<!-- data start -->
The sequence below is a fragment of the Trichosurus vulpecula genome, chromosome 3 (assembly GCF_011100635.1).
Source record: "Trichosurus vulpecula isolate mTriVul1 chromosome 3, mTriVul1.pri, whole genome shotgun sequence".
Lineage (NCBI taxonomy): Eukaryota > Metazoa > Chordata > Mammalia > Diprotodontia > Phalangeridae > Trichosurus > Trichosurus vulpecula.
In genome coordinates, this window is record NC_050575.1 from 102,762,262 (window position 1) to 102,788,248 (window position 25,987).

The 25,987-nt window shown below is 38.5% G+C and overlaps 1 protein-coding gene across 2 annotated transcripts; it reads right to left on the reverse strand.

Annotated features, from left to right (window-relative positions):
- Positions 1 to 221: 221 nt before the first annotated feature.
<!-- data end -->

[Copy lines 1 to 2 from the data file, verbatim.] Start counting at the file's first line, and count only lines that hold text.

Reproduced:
The sequence below is a fragment of the Trichosurus vulpecula genome, chromosome 3 (assembly GCF_011100635.1).
Source record: "Trichosurus vulpecula isolate mTriVul1 chromosome 3, mTriVul1.pri, whole genome shotgun sequence".